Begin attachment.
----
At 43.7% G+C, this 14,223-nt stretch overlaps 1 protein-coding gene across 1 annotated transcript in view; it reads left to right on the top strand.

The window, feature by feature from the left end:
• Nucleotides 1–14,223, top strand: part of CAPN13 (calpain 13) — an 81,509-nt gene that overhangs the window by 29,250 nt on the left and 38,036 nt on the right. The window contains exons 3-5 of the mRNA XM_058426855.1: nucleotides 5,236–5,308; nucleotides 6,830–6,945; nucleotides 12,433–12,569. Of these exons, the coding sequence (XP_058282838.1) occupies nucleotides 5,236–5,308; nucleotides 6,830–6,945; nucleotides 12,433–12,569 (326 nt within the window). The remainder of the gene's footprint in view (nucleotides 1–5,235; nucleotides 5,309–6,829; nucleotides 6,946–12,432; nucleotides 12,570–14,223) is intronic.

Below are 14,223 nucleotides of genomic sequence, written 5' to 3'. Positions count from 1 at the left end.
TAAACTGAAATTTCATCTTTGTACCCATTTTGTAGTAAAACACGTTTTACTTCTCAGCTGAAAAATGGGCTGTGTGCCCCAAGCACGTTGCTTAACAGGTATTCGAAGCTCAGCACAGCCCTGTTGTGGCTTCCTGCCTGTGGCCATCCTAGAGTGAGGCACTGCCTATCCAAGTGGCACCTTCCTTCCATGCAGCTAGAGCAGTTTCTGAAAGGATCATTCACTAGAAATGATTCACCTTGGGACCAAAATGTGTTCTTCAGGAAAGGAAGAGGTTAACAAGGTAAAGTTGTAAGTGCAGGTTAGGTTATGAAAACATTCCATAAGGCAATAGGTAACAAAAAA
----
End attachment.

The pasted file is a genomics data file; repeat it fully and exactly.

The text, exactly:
At 43.7% G+C, this 14,223-nt stretch overlaps 1 protein-coding gene across 1 annotated transcript in view; it reads left to right on the top strand.

The window, feature by feature from the left end:
• Nucleotides 1–14,223, top strand: part of CAPN13 (calpain 13) — an 81,509-nt gene that overhangs the window by 29,250 nt on the left and 38,036 nt on the right. The window contains exons 3-5 of the mRNA XM_058426855.1: nucleotides 5,236–5,308; nucleotides 6,830–6,945; nucleotides 12,433–12,569. Of these exons, the coding sequence (XP_058282838.1) occupies nucleotides 5,236–5,308; nucleotides 6,830–6,945; nucleotides 12,433–12,569 (326 nt within the window). The remainder of the gene's footprint in view (nucleotides 1–5,235; nucleotides 5,309–6,829; nucleotides 6,946–12,432; nucleotides 12,570–14,223) is intronic.

Below are 14,223 nucleotides of genomic sequence, written 5' to 3'. Positions count from 1 at the left end.
TAAACTGAAATTTCATCTTTGTACCCATTTTGTAGTAAAACACGTTTTACTTCTCAGCTGAAAAATGGGCTGTGTGCCCCAAGCACGTTGCTTAACAGGTATTCGAAGCTCAGCACAGCCCTGTTGTGGCTTCCTGCCTGTGGCCATCCTAGAGTGAGGCACTGCCTATCCAAGTGGCACCTTCCTTCCATGCAGCTAGAGCAGTTTCTGAAAGGATCATTCACTAGAAATGATTCACCTTGGGACCAAAATGTGTTCTTCAGGAAAGGAAGAGGTTAACAAGGTAAAGTTGTAAGTGCAGGTTAGGTTATGAAAACATTCCATAAGGCAATAGGTAACAAAAAA